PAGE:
Epic poem by Shake­speare cast in new po­lit­i­cal light

Sunday Independent (Ireland) - - Worldwide - Patrick Sawer in Lon­don ©Tele­graph

HIS plays and son­nets have en­riched hu­man­ity be­yond mea­sure and left us a lit­er­ary legacy still per­formed and read around the world to this day.

But it has now been claimed there was an un­known side to Wil­liam Shake­speare — that of po­lit­i­cal com­men­ta­tor and cham­pion of Eng­land’s op­pressed Catholic mi­nor­ity.

The El­iz­a­bethan play­wright is of­ten re­garded as be­ing largely apo­lit­i­cal, with lit­tle to say on con­tem­po­rary pol­i­tics, but a scholar has ar­gued that he was in fact deeply en­gaged with one of the big­gest is­sues of the day.

Clare Asquith, the Count­ess of Ox­ford and Asquith, has sug­gested that his early epic poem The Rape of Lu­crece is, at nearly 2,000 lines, nei­ther a poem nor is about the rape of a Ro­man no­ble­woman, but is in fact a po­lit­i­cal pam­phlet de­cry­ing the per­se­cu­tion of the coun­try’s Catholics.

She has rein­ter­preted the 1594 work as an ex­tended ac­count of the Act of Supremacy of 1534 and the de­struc­tion of old Catholic Eng­land by Protes­tants fol­low­ing the es­tab­lish­ment of the Church of Eng­land un­der Henry VIII.

The poem is os­ten­si­bly about the rape of Lu­crece, the de­vout wife of Col­la­tine, by Tar­quin, the son of the king of Rome. In the story — first told by the Ro­man poet Ovid and later painted by Rem­brandt — this out­ra­geous crime in­spires an in­sur­rec­tion led by Col­la­tine’s friend Bru­tus, lead­ing to the foun­da­tion of the first Ro­man repub­lic.

But in Lady Asquith’s read­ing, the vi­o­lence and grief re­counted in the poem are code for the de­struc­tion of the Catholic church’s monas­ter­ies, the sell­ing off of its land and art­works, the de­mo­li­tion of church or­na­ment and the shut­ting of char­i­ta­ble almshouses.

“His au­di­ence would have un­der­stood the ref­er­ences con­tained in the poem, whether it was the king, the court or its vic­tims,” she said. “The Catholics and the re­form­ers were the vic­tims and he uses ter­mi­nol­ogy that would have pro­vided com­fort to them and makes a plea to the court for tol­er­ance.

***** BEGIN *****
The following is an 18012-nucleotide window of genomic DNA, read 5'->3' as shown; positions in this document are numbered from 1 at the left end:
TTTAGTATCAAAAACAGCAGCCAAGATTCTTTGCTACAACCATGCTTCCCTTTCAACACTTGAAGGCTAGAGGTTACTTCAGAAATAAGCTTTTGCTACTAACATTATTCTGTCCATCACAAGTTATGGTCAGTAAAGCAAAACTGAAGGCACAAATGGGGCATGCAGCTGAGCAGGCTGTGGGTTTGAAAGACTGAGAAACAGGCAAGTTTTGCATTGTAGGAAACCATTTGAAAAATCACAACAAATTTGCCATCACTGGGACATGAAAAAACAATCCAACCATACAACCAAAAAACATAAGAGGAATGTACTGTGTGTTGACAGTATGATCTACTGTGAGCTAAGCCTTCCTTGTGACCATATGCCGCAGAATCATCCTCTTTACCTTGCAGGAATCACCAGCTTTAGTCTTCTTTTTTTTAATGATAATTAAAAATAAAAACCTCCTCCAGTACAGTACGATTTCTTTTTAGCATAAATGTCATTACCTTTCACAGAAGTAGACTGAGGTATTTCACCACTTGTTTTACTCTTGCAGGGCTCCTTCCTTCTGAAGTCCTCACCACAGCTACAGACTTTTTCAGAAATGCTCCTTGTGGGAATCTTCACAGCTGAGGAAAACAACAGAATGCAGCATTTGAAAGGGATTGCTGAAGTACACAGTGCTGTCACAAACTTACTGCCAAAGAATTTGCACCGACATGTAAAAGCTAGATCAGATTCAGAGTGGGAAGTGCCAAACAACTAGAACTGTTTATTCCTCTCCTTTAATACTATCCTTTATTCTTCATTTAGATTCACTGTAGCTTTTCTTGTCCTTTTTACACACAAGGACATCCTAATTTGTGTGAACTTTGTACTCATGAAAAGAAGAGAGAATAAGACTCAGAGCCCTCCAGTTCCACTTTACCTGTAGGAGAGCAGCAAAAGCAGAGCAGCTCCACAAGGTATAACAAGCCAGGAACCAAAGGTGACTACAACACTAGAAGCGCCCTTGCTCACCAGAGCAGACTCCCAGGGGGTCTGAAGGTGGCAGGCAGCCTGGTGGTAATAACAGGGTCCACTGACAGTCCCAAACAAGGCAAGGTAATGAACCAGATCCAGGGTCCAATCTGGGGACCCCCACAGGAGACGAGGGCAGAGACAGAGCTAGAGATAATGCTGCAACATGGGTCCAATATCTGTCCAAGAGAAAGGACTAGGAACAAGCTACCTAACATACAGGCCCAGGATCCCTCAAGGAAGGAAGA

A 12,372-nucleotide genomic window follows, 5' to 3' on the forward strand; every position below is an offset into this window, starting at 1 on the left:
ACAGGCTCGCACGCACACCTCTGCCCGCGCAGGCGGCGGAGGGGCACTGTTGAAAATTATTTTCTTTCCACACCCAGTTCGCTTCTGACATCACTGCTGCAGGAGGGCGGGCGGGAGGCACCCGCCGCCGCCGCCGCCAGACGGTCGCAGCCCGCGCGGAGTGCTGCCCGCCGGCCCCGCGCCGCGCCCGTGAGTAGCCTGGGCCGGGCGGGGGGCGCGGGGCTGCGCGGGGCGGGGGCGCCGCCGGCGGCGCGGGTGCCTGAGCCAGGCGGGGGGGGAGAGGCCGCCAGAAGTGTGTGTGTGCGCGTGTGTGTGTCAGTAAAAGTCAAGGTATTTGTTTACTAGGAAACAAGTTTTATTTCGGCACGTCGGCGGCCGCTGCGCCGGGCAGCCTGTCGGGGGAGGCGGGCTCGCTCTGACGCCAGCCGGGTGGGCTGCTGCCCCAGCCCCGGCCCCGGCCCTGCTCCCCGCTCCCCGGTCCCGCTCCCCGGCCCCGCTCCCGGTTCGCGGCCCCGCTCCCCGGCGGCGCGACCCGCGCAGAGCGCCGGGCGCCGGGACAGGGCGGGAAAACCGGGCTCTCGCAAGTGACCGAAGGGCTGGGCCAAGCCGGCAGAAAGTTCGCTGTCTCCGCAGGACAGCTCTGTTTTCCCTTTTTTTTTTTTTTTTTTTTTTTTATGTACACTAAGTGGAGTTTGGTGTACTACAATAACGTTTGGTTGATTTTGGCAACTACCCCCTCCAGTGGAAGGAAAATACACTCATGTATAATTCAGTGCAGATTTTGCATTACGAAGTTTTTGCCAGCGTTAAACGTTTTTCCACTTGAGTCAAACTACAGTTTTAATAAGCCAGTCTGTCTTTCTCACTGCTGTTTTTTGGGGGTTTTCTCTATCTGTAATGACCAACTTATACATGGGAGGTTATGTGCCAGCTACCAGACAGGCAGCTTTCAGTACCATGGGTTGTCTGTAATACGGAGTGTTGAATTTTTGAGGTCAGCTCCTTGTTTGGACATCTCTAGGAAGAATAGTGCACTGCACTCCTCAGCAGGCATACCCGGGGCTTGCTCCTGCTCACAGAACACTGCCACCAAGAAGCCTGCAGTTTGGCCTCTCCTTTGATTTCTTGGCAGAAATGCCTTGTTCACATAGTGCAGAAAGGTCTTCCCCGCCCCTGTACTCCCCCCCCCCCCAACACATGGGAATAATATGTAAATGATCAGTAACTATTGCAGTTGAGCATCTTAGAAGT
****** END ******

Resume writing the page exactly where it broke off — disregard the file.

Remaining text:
“The Rape of Lu­crece is an ex­tended al­le­gory for what hap­pened to Eng­land, to the Catholics and the re­form­ers at the hands of the newly es­tab­lished church and the Privy Coun­cil, led by Wil­liam Ce­cil, the man who set up the first se­cret ser­vices and had a file on pretty much ev­ery­one.”

Lady Asquith spec­u­lates that the poem may have been com­mis­sioned by the Earl of Es­sex, who cham­pi­oned re­li­gious tol­er­ance.

She lays out her rad­i­cal in­ter­pre­ta­tion in her new book Shake­speare and the Re­sis­tance: The Earl of Southamp­ton, the Es­sex Re­bel­lion and the Poems that Chal­lenged Tu­dor Tyranny, which was pub­lished last week.

The per­se­cu­tion of Eng­land’s Catholics fol­lowed the act of Par­lia­ment that recog­nised Henry VIII as the Supreme Head of the Church of Eng­land and es­tab­lished the Angli­can Church as the spir­i­tual au­thor­ity of the na­tion. Lady Asquith first be­gan ex­plor­ing the hid­den sub­text of Shake­speare’s plays af­ter not­ing the coded mes­sages in plays by Soviet dis­si­dents while her hus­band Ray­mond, Earl of Ox­ford and Asquith, served as a diplo­mat in Moscow dur­ing the Cold War. She says it has long been dif­fi­cult for many lit­er­ary crit­ics to recog­nise the po­lit­i­cal na­ture of Shake­speare’s work.

“He was far from apo­lit­i­cal and we only think he was be­cause we don’t know what the sides were,” she said. “He was, in a veiled way, re­fer­ring to the po­lit­i­cal dis­putes of the time. The Rape of Lu­crece is about life un­der a po­lice state.”

‘We think he was apo­lit­i­cal be­cause we don’t know the sides’

SE­CRET: Shake­speare is said to have made veiled pro-Catholic ref­er­ences in an early poem

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